Well, I don’t. When I pray, I pray to the Father through the mediation of Jesus Christ with the assistance of the Holy Spirit. That being said, sometimes, when I find myself facing particularly troubling challenges, I ask others to pray with me. I confide to a Christian brother or sister, for example, that my great-aunt is very ill, or my friend’s child is getting into trouble at school, or my dear friend does not know the Lord and then, after confiding in them, I ask them to pray for me. Sometimes I do this with friends that I know here and sometimes I do this with the great saints of the church who have gone before in the Faith.
What many Protestants disdainfully refer to as “praying to the saints” is really asking the saints to pray for us to the Father. No one has a problem asking dear sister Winifred, “that saint of the Lord” to pray for them when they are struggling. That is until she dies, and then asking that same “saint of the Lord” to pray for us somehow becomes taboo. It was fine to ask her (or any other saintly parishioner) to pray for us as long as they were on the earth, but once they shuffle off this mortal coil and ascend into the heavenlies either we should cease asking or they will cease answering. Does this make sense?
Now, those who raise this objection are usually well-intentioned and sincere. There concerns come in large part from two passages of Holy Scripture. The first is Deuteronomy 18:10-12 where Moses reminds the people,
“There shall not be found among you anyone who makes his son or his daughter pass through the fire, or one who practices witchcraft, or a soothsayer, or one who interprets omens, or a sorcerer, or one who conjures spells, or a medium, or a spiritist, or one who calls up the dead. For all who do these things are an abomination to the LORD…”
This is indeed an abomination, but rather refers to conjuring spirits in a séance along the lines of the Witch of Endor in I Samuel 28. Later we will discuss how different conjuring spirits in a séance is than the picture of heaven presented bySt. John.
The second primary scripture used against the intercession of the saints is I Timothy 2:5 which states, “For there is one God and one Mediator between God and men, the Man Christ Jesus…” Indeed, this passage is unquestionably true, but there are limitless individuals who may go before Jesus on our behalf and ask Him to pray for us to the Father. Again, if this passage were applied as some would suggest, asking the prayer warriors in your congregation to pray for you would be pointless.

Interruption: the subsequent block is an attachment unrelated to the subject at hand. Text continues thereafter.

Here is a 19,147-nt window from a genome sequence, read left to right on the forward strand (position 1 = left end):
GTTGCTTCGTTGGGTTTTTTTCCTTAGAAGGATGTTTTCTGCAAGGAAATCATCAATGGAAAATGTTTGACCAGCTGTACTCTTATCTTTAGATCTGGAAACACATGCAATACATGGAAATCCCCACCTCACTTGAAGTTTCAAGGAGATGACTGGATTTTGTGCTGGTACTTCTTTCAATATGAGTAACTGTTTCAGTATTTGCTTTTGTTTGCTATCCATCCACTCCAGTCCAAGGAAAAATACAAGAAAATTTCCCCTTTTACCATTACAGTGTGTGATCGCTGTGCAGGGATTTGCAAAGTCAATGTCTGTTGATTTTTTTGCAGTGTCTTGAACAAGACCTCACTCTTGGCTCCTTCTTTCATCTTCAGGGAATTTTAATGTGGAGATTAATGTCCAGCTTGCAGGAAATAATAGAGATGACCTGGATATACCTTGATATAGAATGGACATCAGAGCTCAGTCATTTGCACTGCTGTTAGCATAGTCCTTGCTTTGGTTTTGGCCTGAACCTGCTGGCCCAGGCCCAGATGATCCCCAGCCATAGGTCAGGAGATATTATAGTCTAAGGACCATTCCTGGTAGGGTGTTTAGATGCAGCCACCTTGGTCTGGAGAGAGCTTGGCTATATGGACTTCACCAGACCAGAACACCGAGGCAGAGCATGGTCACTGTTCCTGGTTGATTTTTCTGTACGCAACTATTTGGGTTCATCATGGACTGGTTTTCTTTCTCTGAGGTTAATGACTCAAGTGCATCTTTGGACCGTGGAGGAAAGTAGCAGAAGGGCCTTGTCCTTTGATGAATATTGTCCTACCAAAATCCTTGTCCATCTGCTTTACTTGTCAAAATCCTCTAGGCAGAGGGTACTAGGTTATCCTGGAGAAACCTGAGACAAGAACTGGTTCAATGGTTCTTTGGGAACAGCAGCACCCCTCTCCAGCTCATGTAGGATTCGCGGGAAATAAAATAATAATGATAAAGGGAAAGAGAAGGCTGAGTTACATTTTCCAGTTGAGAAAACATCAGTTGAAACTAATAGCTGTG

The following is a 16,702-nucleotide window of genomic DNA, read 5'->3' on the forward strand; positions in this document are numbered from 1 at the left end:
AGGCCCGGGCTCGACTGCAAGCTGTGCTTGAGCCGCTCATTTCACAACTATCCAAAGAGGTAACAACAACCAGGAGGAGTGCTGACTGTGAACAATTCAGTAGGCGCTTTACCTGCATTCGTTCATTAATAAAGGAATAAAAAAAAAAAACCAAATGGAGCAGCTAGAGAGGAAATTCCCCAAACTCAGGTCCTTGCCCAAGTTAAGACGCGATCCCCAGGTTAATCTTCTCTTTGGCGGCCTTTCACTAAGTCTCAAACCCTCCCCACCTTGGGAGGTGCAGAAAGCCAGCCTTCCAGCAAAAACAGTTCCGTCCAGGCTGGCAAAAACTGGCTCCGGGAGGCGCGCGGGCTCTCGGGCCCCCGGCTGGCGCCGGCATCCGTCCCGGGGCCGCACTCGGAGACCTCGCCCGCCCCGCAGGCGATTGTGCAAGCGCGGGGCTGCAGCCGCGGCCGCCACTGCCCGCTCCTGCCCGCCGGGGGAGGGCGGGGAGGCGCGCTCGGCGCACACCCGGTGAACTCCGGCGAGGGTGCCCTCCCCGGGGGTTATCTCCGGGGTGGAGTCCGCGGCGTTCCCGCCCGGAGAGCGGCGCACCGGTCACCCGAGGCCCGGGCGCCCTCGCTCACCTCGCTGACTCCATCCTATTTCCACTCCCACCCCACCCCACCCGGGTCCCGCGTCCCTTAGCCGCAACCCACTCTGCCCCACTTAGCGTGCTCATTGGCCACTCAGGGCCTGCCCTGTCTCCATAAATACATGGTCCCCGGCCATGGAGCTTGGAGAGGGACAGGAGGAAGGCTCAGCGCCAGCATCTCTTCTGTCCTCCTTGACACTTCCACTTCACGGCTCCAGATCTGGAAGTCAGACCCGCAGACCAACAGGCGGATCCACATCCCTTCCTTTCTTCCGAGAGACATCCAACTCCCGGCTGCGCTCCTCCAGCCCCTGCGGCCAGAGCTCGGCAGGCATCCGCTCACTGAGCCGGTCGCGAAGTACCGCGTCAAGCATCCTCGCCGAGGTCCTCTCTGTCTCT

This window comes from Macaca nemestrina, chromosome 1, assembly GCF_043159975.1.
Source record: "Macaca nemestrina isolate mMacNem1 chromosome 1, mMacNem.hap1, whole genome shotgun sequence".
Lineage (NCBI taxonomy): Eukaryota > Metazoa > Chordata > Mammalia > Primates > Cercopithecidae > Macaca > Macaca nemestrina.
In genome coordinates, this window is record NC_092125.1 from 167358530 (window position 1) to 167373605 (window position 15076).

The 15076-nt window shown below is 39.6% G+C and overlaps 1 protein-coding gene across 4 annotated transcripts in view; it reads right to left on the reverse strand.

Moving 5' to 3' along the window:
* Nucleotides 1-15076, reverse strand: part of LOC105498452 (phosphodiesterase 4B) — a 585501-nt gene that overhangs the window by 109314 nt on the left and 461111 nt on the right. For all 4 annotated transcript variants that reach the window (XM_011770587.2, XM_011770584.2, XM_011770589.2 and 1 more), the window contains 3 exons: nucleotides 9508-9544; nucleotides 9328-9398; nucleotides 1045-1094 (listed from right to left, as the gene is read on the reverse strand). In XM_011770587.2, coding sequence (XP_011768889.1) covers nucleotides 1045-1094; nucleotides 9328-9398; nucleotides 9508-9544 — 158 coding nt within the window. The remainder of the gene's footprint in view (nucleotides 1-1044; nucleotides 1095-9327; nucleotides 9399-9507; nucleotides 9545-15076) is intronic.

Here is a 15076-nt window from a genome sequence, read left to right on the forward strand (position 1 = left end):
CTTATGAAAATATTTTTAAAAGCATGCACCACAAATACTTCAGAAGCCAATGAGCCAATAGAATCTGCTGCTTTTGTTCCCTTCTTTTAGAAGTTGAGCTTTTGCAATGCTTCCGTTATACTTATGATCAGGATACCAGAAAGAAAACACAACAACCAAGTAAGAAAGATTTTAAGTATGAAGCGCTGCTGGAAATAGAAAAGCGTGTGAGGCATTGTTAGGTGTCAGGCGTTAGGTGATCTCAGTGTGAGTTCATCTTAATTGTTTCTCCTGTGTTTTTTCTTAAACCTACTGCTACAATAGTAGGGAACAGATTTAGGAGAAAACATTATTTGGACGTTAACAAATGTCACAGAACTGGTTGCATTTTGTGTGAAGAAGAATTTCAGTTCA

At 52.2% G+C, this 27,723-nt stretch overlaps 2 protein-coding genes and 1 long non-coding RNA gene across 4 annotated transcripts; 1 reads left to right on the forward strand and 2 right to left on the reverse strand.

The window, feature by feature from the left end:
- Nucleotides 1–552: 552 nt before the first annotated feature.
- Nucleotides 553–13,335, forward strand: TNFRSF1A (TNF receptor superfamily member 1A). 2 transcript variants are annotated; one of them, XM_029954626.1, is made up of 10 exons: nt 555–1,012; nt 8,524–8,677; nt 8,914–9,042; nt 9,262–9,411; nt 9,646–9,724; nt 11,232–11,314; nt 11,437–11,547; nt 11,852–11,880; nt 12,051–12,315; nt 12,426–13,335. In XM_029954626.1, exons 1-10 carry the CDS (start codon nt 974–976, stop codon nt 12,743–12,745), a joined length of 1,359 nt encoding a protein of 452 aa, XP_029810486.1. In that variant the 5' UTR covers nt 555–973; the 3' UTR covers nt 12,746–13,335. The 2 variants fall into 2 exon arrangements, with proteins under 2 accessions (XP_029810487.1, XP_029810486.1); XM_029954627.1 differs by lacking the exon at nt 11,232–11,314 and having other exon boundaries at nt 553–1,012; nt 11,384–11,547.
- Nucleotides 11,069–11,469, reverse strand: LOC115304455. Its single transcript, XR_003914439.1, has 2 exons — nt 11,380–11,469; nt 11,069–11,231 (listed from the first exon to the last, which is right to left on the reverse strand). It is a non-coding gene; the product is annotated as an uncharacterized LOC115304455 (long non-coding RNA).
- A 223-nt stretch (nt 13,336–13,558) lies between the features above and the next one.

Up until now I have refuted negative arguments, rejecting the reasons “why not.” Now let us turn our attentions to the reasons why this is a positive aspect of our faith. In reciting the Nicene and Apostles’ Creeds we affirm that we believe in the “Communion of the Saints.” The author of the Epistle to the Hebrews reminds us that “we are surrounded by so great a cloud of witnesses” (12:1) Our Lord’s own parable of the Rich Man and Lazarus (St.Luke 16:19-31) shows us that those who are in Sheol can ask for help on behalf of their loved ones after their deaths. In the Revelation of St.John, the Beloved Disciple recounts his vision of Heaven. At one point he describes, “the four living creatures and the twenty-four elders fell down before the Lamb, each having a harp, and golden bowls full of incense, which are the prayers of the saints.” (5:8) Later, the Apostle vividly depicts that “the smoke of the incense, with the prayers of the saints, ascended before God from the angel’s hand.” (8:4) Thus, these two passages from the most incredible vision of Heaven inform us that our prayers do rise up before the saints in Heaven as incense which are then brought before the Lord. Finally, St. James tells us that “the effective, fervent prayer of a righteous man avails much.” (5:16b) Why would we limit the assistance we receive in prayer to those who are with us. We can, of course, assume that those who are in Heaven are righteous, so why would we not ask them to pray for us?
Back to the original question: why do I (now correcting the language) ask the saints to pray with me? Primarily, I do so because I can. The Communion of Saints is a gift from God and the union of the Church Triumphant (those in Heaven) and the Church Militant (those of Earth) is a mystery of God that allows those of us still here on Earth to benefit from the sanctity of life and the prayers of those who have gone before. I ask the saints who have gone before to pray for me because their prayers were successful on Earth, how much more effective are they when uttered the very throne of God Himself. Finally, I ask the saints to intercede on my behalf because I can use all the help I can possibly get!